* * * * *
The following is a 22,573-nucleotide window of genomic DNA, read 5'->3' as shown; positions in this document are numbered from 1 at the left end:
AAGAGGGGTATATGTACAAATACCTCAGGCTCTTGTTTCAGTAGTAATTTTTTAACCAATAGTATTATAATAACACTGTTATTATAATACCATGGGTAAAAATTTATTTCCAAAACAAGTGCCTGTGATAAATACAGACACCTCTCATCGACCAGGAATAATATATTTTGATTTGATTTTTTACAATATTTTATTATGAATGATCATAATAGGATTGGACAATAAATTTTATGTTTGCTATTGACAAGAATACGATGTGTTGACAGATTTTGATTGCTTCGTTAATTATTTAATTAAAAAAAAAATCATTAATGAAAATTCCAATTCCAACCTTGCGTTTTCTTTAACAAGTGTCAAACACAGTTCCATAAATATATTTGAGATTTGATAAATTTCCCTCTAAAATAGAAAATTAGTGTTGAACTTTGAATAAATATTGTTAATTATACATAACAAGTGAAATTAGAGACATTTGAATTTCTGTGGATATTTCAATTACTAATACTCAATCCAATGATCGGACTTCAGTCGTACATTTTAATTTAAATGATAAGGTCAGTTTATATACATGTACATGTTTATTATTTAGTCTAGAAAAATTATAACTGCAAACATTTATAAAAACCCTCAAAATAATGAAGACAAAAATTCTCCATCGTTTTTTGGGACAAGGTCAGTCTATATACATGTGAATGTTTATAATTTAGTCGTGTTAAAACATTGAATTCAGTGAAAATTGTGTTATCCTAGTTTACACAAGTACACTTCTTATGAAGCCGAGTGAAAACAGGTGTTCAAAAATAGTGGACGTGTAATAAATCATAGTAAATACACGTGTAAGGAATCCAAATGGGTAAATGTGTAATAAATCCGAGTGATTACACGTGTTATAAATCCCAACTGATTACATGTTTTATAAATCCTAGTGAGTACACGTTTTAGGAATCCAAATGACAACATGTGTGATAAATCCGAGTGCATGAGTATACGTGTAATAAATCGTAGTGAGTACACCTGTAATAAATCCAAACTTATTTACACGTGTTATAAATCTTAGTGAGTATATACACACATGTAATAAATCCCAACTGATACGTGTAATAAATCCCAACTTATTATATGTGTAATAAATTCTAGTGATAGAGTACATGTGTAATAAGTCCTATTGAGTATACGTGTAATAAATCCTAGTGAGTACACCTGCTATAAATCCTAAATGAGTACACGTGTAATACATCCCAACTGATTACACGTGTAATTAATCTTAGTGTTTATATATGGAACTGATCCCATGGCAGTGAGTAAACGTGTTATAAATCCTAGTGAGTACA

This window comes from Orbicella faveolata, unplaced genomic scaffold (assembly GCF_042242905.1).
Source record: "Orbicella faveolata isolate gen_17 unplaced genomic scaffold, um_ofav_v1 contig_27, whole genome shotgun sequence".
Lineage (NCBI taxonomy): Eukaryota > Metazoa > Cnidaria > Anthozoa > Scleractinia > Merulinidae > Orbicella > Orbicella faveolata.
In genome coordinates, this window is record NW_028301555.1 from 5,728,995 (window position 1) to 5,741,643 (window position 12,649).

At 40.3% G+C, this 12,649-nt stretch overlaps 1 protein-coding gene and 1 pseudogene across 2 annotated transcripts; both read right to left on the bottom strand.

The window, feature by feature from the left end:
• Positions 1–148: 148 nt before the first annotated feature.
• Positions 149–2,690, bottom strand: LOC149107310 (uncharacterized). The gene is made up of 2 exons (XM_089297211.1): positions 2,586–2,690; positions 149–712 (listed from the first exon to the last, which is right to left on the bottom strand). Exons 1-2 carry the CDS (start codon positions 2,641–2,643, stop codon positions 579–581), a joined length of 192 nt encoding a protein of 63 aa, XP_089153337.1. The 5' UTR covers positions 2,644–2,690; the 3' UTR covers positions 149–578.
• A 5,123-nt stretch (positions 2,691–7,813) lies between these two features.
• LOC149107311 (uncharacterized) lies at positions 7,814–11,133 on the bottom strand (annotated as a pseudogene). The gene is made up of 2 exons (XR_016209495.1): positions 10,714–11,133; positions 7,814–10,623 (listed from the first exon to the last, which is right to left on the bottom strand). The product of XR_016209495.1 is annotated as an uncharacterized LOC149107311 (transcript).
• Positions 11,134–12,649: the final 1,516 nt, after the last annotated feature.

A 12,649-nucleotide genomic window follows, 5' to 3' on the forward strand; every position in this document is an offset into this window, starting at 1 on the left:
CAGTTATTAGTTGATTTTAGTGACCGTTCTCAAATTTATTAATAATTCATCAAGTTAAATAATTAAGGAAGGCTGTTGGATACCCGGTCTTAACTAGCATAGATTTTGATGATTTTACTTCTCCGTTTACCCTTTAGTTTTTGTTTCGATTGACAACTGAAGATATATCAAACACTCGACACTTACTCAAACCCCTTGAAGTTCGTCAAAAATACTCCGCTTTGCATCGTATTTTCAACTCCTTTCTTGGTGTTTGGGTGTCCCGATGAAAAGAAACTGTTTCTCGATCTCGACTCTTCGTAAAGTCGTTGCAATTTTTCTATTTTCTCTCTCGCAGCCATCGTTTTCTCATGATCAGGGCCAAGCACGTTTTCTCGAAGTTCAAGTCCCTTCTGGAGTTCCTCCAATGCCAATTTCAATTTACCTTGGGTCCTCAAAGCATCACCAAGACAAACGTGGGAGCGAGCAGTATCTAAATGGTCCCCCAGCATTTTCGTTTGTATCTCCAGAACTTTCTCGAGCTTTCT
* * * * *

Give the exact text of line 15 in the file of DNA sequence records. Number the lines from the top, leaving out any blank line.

CAGTTATTAGTTGATTTTAGTGACCGTTCTCAAATTTATTAATAATTCATCAAGTTAAATAATTAAGGAAGGCTGTTGGATACCCGGTCTTAACTAGCATAGATTTTGATGATTTTACTTCTCCGTTTACCCTTTAGTTTTTGTTTCGATTGACAACTGAAGATATATCAAACACTCGACACTTACTCAAACCCCTTGAAGTTCGTCAAAAATACTCCGCTTTGCATCGTATTTTCAACTCCTTTCTTGGTGTTTGGGTGTCCCGATGAAAAGAAACTGTTTCTCGATCTCGACTCTTCGTAAAGTCGTTGCAATTTTTCTATTTTCTCTCTCGCAGCCATCGTTTTCTCATGATCAGGGCCAAGCACGTTTTCTCGAAGTTCAAGTCCCTTCTGGAGTTCCTCCAATGCCAATTTCAATTTACCTTGGGTCCTCAAAGCATCACCAAGACAAACGTGGGAGCGAGCAGTATCTAAATGGTCCCCCAGCATTTTCGTTTGTATCTCCAGAACTTTCTCGAGCTTTCT